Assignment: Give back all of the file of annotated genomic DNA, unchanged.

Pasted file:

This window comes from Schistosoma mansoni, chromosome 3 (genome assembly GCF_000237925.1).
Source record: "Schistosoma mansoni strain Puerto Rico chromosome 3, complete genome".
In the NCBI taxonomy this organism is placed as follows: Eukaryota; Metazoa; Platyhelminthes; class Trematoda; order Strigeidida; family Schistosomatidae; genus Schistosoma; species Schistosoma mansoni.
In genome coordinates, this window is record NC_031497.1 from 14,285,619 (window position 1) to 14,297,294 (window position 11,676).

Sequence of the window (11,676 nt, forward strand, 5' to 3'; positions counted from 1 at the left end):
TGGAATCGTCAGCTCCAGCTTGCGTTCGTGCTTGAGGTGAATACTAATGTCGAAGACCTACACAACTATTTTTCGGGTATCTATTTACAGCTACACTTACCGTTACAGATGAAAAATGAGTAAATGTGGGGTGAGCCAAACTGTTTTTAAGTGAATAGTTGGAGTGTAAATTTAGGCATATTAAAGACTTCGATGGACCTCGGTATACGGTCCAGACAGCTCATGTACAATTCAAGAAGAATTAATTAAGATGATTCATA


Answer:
This window comes from Schistosoma mansoni, chromosome 3 (genome assembly GCF_000237925.1).
Source record: "Schistosoma mansoni strain Puerto Rico chromosome 3, complete genome".
In the NCBI taxonomy this organism is placed as follows: Eukaryota; Metazoa; Platyhelminthes; class Trematoda; order Strigeidida; family Schistosomatidae; genus Schistosoma; species Schistosoma mansoni.
In genome coordinates, this window is record NC_031497.1 from 14,285,619 (window position 1) to 14,297,294 (window position 11,676).

Sequence of the window (11,676 nt, forward strand, 5' to 3'; positions counted from 1 at the left end):
TGGAATCGTCAGCTCCAGCTTGCGTTCGTGCTTGAGGTGAATACTAATGTCGAAGACCTACACAACTATTTTTCGGGTATCTATTTACAGCTACACTTACCGTTACAGATGAAAAATGAGTAAATGTGGGGTGAGCCAAACTGTTTTTAAGTGAATAGTTGGAGTGTAAATTTAGGCATATTAAAGACTTCGATGGACCTCGGTATACGGTCCAGACAGCTCATGTACAATTCAAGAAGAATTAATTAAGATGATTCATA